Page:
China as a nuclear power must have a profound effect on many aspects of Japan's defence policy, on U.S.-Japanese relations and on Japanese diplomacy. Ten months before China's first nuclear test the French military theorist, General Gallois, stated that the development of China's nuclear weapons would force Japan to adopt one of three courses: she could strengthen her ties with the U.S.; she could drift out of the U.S. orbit into a position of neutrality which would inevitably be inclined towards Peking [Beijing]; or she could develop her own nuclear weapons system.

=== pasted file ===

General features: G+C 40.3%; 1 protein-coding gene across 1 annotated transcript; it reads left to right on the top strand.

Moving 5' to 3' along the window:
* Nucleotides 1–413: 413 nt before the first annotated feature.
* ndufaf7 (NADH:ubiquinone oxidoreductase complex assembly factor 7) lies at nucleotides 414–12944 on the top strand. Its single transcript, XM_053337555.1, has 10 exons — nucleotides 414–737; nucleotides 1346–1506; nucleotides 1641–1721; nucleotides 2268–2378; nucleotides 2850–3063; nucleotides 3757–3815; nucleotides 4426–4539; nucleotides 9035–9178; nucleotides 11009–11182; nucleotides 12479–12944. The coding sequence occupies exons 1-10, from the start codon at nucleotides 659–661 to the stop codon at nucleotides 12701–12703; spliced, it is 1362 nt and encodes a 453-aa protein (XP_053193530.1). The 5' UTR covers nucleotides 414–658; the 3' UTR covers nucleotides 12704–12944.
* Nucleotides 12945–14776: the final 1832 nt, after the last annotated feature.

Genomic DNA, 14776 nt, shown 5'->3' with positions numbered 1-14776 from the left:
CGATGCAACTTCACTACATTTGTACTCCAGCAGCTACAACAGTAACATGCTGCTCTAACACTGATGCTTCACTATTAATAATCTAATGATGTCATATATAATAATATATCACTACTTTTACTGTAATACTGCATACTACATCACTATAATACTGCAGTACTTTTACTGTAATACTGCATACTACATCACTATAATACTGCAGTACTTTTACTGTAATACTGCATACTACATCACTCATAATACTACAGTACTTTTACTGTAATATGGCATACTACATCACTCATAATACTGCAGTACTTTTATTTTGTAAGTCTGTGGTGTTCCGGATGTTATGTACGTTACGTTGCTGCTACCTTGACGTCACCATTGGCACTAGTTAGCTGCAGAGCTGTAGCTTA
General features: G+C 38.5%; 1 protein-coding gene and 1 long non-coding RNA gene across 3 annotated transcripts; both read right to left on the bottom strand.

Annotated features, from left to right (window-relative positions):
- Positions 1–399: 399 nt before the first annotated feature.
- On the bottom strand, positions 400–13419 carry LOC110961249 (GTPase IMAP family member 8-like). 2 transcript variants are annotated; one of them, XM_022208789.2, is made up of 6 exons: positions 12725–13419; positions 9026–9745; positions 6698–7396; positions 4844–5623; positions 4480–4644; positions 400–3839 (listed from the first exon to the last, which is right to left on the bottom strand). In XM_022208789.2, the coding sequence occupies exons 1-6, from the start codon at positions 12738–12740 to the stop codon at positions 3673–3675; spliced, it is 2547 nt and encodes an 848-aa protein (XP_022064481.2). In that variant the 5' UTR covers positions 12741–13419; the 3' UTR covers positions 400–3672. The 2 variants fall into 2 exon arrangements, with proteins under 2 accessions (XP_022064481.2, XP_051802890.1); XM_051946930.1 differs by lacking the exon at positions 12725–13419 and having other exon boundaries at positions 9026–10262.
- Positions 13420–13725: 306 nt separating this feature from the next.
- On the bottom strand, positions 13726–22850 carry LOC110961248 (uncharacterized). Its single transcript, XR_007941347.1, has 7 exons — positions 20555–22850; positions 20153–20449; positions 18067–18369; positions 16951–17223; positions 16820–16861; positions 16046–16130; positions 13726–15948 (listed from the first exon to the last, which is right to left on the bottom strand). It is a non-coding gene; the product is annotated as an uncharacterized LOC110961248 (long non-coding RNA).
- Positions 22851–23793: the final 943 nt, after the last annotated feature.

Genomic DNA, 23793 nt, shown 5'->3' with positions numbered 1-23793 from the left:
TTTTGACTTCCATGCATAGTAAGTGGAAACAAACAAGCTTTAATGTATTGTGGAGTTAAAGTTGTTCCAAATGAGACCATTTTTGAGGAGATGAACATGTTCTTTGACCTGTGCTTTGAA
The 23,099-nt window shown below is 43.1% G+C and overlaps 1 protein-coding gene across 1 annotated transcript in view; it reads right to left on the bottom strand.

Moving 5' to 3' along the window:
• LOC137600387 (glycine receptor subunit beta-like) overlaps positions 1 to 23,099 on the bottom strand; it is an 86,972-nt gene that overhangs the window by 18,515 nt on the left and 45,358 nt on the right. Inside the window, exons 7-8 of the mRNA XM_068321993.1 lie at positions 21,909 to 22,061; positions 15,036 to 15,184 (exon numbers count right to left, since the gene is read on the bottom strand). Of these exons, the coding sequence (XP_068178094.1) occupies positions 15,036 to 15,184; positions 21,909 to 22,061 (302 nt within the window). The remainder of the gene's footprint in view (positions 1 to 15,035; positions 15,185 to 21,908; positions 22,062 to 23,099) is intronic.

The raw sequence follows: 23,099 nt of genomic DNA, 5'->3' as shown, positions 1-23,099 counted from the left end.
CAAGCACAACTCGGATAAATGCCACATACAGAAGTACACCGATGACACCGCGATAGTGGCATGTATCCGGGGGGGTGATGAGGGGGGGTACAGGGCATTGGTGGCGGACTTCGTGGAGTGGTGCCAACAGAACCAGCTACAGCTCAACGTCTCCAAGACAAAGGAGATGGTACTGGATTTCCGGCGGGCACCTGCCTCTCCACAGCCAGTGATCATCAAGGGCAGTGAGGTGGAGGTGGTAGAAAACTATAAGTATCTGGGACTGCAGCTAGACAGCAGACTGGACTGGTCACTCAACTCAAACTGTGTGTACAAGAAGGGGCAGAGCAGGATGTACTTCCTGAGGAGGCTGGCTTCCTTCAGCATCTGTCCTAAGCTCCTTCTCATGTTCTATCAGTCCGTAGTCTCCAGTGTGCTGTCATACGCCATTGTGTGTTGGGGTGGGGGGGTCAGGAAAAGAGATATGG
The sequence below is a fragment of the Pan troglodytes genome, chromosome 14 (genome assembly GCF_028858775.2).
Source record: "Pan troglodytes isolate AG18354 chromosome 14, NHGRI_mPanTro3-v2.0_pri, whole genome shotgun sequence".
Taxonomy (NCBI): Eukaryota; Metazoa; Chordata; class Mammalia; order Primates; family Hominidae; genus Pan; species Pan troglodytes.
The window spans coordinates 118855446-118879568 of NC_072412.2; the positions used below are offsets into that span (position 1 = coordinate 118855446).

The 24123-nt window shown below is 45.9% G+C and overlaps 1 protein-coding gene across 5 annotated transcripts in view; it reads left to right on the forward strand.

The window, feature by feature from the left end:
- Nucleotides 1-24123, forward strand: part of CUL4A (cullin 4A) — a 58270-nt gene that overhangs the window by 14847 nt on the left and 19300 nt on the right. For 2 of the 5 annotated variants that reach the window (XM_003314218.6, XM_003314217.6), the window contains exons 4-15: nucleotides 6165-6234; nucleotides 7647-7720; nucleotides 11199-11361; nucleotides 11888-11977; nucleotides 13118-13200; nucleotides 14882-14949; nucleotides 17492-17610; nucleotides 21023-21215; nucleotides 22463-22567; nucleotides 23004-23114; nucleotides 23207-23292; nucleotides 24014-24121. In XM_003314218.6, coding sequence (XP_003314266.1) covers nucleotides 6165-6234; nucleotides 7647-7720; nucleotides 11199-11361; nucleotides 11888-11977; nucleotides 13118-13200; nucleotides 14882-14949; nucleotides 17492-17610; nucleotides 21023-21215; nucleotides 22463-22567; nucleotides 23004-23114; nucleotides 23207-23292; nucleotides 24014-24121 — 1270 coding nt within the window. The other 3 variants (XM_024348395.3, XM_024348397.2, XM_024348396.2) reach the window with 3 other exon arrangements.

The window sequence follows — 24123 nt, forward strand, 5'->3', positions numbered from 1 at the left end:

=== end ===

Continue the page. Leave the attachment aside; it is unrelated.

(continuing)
In the event, however, China's nuclear tests do not appear to have had the impact on Japan that Western observers thought inevitable. In this paper, the author, through study of the Japanese press and of official documents, examines and official and unofficial Japanese reactions to China's emergence as a nuclear power.
|Canberra Papers on Strategy and Defence No. 09 (PDF, 7.5MB)||7.52 MB|